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iPawn
Logo of the company iPawn
Type of business Pawnbroker
Founded 2011
Headquarters Tyler, Texas
Area served United States
Services Secured loans, Luxury Good Reseller
Website https://www.ipawn.com/

iPawn is a financial services company serving as an online lender and reseller for high end luxury goods. The company holds an online pawn shop license with headquarters based in Tyler, Texas. iPawn raised over $4 million in investment[1] and has been cited as one of the leading companies in transitioning the pawn industry to the internet.[2]

Contents

ServicesEdit

iPawn provides two main services:

  1. Non-recourse loans, otherwise known as pawn loans or asset-based loans, against valuables.
  2. Buying and selling pre-owned valuables.

Both lending and retail services are rendered to consumers and small businesses. iPawn provides its services against luxury items such as jewelry, diamonds, gemstones, precious metals and high-end watches.

HistoryEdit

iPawn was established with the purpose of utilizing the latest technologies and internet for the veteran pawnbroking industry and to serve as a high-end pawn broker,[3] delivering a simple, private way[4] to get loans or sell high end goods through the internet. The idea came after learning about the high interest rates charged by pawn shops. The company launched its services to the public in July 2012. In March 2013 iPawn closed $4 million in its second round of financing from a group of angel investors led by Dr. Rafi Gridron.[1] On May 12, 2014 iPawn announced the launch of a new brand called Worthy dealing only in after-market sales.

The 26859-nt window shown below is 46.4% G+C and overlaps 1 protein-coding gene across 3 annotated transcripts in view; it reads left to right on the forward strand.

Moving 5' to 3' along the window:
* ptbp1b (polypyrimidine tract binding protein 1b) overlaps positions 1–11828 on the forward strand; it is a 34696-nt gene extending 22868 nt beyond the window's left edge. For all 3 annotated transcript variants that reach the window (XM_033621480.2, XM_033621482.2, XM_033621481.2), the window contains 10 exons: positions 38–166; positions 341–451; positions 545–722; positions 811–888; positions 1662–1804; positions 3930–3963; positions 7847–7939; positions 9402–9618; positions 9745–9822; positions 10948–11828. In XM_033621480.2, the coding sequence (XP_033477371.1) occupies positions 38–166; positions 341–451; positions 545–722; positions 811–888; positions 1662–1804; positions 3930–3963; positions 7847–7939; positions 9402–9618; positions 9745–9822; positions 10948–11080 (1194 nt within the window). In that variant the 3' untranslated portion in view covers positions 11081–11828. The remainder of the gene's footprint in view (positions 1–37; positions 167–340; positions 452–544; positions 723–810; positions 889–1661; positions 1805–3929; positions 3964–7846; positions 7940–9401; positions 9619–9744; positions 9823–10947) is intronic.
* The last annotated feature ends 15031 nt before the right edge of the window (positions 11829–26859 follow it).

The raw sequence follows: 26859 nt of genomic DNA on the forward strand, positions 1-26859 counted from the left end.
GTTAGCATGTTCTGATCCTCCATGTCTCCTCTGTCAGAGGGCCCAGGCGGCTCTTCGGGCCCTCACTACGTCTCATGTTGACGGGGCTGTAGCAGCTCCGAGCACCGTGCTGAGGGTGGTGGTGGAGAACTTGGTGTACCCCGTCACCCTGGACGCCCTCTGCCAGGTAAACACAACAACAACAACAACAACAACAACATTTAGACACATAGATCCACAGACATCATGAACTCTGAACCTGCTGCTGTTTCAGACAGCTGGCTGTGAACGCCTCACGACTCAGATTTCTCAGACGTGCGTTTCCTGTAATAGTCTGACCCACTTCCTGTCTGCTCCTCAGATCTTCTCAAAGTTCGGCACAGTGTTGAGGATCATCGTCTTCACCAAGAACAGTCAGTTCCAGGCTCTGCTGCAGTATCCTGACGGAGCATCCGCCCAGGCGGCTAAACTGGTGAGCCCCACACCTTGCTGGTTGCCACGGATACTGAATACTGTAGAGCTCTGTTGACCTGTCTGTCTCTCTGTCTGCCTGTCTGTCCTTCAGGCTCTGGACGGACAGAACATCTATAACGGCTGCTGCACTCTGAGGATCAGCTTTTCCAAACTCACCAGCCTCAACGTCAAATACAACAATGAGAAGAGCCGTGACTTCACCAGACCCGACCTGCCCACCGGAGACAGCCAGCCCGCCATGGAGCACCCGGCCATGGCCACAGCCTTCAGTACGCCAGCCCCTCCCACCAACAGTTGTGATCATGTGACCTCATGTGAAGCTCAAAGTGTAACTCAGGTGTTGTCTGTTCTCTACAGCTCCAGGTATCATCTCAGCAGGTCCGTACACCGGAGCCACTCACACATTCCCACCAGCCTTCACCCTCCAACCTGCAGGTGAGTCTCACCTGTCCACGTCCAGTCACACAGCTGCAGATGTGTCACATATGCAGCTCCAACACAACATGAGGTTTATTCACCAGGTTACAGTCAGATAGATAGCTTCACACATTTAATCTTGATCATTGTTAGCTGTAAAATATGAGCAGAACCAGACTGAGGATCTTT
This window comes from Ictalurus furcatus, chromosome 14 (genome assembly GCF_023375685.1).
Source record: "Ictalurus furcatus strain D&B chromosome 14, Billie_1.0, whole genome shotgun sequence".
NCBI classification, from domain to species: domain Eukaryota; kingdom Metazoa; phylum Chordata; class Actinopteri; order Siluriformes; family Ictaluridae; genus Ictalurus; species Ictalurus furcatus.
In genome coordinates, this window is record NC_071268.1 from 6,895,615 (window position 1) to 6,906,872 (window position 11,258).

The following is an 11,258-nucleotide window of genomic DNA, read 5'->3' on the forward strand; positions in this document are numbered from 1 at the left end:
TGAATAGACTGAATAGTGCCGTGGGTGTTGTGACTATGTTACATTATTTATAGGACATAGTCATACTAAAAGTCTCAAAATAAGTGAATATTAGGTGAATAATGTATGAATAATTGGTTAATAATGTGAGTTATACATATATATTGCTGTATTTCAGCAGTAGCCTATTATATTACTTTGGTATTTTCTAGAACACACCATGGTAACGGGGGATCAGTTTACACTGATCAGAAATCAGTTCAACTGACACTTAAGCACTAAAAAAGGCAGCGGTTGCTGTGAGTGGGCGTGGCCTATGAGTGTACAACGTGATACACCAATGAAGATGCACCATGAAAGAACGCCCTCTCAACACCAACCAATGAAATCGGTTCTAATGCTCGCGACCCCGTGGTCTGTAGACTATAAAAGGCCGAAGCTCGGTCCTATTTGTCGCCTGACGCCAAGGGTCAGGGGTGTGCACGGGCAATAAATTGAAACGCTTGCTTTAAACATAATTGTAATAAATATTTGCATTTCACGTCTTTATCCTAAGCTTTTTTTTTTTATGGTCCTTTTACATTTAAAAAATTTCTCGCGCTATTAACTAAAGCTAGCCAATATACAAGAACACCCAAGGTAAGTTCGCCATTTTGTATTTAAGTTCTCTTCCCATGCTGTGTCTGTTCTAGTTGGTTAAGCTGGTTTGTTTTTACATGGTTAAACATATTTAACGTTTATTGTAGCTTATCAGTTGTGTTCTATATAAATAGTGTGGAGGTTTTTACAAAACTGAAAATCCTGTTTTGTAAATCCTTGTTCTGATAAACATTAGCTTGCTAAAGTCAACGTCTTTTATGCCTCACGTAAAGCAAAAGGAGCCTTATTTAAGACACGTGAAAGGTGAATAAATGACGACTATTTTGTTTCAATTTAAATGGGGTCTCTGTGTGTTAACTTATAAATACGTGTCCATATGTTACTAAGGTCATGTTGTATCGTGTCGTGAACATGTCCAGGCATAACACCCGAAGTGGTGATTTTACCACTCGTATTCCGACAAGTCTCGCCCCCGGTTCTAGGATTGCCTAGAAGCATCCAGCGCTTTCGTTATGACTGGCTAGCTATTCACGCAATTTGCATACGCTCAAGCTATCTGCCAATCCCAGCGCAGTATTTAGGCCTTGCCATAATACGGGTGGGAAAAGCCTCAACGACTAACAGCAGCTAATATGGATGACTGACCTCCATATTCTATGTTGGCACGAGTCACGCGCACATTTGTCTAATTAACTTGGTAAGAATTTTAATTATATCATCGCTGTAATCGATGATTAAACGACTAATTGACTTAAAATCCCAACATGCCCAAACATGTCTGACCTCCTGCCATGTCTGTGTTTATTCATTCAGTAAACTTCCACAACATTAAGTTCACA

Brick & Mortar Pawn Shop Vs. Online Pawn ShopEdit

While services provided by a brick and mortar pawn shop are similar to those provided by the online ones, there are few main differences: most notably, the means by which services are rendered. In a brick and mortar pawn shop, the process of receiving a loan or selling a valuable is done in person[5] while in an online pawn shop the process is conducted through the internet[4] and a courier of choice. The low inventory overhead results in the ability to provide higher value and lower interest rates. Another notable difference is the appraisal process of the submitted valuables: in a brick and mortar pawn shop, the appraisal is done in the local shop itself while in an online pawn shop, all items are shipped to a central facility where the appraisal is made.

Licenses and AccreditationEdit

iPawn is a licensed pawn shop certified by the Texas Office of Consumer Credit Commissioner[6] (OCCC). Additionally, iPawn holds a precious dealer certificate,[7] also granted by the Texas OCCC. iPawn is accredited by the Better Business Bureau.

PartnershipsEdit

iPawn has partnered in 2012 with FedEx and ParcelPro to provide insured shipping services. iPawn also partnered with Delta Lloyd in the same year to provide insurance to its facilities.

In the MediaEdit